Post-doctoral research fellow
Magnus holds an MA in Theatre Studies (University of Copenhagen) and wrote his PhD thesis on the original production of Mozart’sDon Giovanni (Aarhus University). In addition to working as a researcher, he has directed three operas in Copenhagen, produced by the Nordic Network for Early Opera: Monteverdi’s Orfeo (Teatermuseet i Hofteatret, 2007), Monteverdi’s L’incoronazione di Poppea(Københavns Musikteater, 2011), and Cavalli’s Gli amori d’Apollo e di Dafne (Teatermuseet i Hofteatret, 2014).
Magnus’ research centres on the dramaturgy of Italian opera, in relation to the history of ideas as well as to the scenic and vocal performance practices, aesthetics and strategies of the past. He is particularly interested in the original productions and early performance histories of famous and less known masterpieces from the past, which he studies from a perspective that involves aesthetic programmes, poetic, dramaturgical and musical analysis, philology, intertextuality, the original singers as performers, original stage practice, original reception, and the political and cultural context of the original productions.
Maria began her research in spring 2014 and is writing her dissertation on Jean-Jacques Rousseau under the (working) title: Rousseau’s performance aesthetics: The search for an antidote to the poison of shadows. Much has been written about Rousseau from the perspectives of philosophy, literature, the history of ideas and musicology. Rousseau has however been largely neglected in the area of theatre studies, due to his reputation as an antagonist of the theatre. Maria’s research will draw on both Rousseau’s own work for the theatre (plays and operas) and on his philosophical texts concerning theatre, music and art.
Maria’s research interests include: Rousseau, the Enlightenment and its parallel transition towards the Romantic era, 18th century Europe in general: France and Sweden in particular, Rousseau’s influence in Sweden, melodramas, libretto translations, Anna Maria Lenngren, the concept and translation of ‘virtue’, women’s creativity and its reception, gender studies.
In her research she focuses on the practice of ballet pantomime in Europe during the second half of the 18th century. In 2013 her MA dissertation was published in Prague under the title Vývoj baletu-pantomimy v osvícenské Evropě (The Development of ballet pantomime in Enlightenment Europe).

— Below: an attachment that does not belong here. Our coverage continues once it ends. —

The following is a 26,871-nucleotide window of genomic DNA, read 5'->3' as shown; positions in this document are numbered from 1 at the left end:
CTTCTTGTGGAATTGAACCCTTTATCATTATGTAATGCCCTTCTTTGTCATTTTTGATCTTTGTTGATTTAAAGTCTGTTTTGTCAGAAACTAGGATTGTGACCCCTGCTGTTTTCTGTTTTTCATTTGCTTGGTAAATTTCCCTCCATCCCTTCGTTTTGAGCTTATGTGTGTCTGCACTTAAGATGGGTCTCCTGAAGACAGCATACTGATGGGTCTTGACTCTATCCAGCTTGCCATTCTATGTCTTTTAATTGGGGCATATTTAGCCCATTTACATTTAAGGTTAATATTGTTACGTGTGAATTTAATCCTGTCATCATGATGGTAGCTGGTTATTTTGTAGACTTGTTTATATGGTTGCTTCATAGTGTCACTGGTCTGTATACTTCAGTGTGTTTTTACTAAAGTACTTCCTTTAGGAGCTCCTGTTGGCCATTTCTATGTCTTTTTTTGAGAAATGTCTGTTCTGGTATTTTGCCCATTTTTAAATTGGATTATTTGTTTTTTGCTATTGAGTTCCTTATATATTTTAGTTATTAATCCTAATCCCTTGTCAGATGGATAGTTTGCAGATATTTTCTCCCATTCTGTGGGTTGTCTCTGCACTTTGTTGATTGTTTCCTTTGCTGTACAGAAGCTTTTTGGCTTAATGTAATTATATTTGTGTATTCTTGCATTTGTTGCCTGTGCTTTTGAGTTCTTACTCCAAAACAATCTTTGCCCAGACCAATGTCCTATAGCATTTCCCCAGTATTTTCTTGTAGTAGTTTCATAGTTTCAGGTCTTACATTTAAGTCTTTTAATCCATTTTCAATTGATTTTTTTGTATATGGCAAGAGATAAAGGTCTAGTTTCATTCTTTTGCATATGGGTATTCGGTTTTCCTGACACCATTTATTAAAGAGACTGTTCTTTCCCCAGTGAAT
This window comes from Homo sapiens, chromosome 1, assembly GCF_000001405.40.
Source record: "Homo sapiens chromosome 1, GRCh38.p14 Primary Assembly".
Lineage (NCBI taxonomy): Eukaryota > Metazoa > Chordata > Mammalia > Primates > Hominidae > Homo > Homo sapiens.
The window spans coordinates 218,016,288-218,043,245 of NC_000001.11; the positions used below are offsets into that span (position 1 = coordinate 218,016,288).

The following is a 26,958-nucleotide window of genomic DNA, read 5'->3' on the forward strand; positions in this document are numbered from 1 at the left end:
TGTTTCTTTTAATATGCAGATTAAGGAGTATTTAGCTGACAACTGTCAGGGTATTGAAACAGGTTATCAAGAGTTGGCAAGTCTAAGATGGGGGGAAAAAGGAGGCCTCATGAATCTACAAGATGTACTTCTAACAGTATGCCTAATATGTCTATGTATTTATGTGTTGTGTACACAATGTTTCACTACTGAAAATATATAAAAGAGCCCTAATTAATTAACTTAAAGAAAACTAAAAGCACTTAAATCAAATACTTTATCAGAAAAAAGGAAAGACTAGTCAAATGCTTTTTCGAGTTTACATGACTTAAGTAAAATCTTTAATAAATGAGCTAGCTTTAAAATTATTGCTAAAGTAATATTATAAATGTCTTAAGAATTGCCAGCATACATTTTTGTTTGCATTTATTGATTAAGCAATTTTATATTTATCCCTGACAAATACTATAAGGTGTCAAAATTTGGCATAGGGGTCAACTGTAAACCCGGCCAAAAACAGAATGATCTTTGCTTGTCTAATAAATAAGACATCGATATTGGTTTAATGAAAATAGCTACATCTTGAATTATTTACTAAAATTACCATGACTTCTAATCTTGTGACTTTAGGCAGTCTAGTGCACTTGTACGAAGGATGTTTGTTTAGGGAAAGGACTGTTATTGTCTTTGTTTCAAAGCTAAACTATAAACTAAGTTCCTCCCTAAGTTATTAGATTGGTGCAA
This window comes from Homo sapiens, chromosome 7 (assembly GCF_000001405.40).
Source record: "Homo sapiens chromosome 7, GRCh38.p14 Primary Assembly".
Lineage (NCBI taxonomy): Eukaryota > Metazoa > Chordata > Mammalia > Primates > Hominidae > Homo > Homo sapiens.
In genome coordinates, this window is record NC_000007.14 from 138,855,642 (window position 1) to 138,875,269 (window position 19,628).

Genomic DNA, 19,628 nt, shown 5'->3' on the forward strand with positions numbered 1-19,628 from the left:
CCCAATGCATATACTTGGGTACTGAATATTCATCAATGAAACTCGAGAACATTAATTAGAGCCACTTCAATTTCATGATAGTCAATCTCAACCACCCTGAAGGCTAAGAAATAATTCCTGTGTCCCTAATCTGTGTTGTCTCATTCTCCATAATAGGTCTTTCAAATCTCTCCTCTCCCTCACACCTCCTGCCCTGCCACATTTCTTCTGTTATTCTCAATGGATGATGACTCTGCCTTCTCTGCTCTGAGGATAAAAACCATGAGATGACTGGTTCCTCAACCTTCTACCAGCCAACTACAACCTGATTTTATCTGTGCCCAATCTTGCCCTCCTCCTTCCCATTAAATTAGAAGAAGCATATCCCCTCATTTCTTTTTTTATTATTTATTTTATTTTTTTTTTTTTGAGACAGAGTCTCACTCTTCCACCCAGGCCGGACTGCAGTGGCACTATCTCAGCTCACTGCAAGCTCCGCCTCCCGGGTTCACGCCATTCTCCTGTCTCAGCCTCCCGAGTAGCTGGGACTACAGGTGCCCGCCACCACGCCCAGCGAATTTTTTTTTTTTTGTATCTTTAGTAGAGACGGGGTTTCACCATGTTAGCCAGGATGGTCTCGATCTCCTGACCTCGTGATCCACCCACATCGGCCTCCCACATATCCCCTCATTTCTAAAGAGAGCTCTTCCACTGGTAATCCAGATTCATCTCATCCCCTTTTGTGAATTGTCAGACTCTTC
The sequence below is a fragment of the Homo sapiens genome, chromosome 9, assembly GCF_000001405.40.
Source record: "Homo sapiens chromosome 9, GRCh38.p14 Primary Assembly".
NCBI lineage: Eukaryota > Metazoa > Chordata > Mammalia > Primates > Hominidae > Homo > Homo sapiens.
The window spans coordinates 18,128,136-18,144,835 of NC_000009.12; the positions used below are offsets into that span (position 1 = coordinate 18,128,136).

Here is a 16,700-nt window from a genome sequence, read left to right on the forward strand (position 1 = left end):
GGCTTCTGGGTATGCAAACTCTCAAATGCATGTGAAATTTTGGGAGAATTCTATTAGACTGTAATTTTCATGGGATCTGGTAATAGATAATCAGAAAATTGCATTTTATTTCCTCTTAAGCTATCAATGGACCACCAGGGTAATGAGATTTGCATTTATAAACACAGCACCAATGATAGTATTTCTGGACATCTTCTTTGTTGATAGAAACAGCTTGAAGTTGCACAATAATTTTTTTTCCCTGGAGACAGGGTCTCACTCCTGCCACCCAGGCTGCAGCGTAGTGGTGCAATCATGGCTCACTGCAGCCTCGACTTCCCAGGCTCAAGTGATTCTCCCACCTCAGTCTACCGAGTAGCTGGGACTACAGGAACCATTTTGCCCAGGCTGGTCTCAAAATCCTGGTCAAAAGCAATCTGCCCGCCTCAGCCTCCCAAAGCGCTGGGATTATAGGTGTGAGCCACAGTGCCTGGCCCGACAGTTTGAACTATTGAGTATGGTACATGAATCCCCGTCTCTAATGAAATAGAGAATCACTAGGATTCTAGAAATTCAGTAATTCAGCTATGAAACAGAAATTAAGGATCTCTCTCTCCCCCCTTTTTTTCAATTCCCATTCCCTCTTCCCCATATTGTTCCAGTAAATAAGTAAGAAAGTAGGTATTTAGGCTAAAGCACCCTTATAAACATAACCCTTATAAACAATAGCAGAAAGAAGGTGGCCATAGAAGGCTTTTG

In February 2015 she commenced doctoral research at the University of Stockholm with a project entitled The Characters of the 18th Century Stage: Libretto – Costume – Representation. In her dissertation she will focus on the representation of theatrical characters in text, design and costume, and on the changes of these representations through the variation of costume design in the 18th century. In March 2015 she began a collaboration with Dr Hanna Walsdorf’s project Ritual Design for the Ballet Stage: Constructions of Popular Culture in European Theatrical Dance (1650–1760) at the University of Leipzig.
Project member (2012-14)
Tiina Rosenberg has served as the Rector of the University of the Artis in Helsinki, and currently a professor of theatre studies at the University of Stockholm. She has previously been a Professor of Gender Studies, Director of Studies and Head of Department at the Universities of Stockholm and Lund.
Dr. Rosenberg’s research has focused on feminist theatre, performance studies, feminist theories, gender and sexuality, and critical theory. She is also an active contributor to social debate, and has published many monographs and articles in scholarly journals and anthologies.
Associate artists and directors
- Deda Cristina Colonna – email | website
- Laila Cathleen Neuman – email | website
- João Luís Veloso Paixão – email | website
- Sigrid T’Hooft – email | website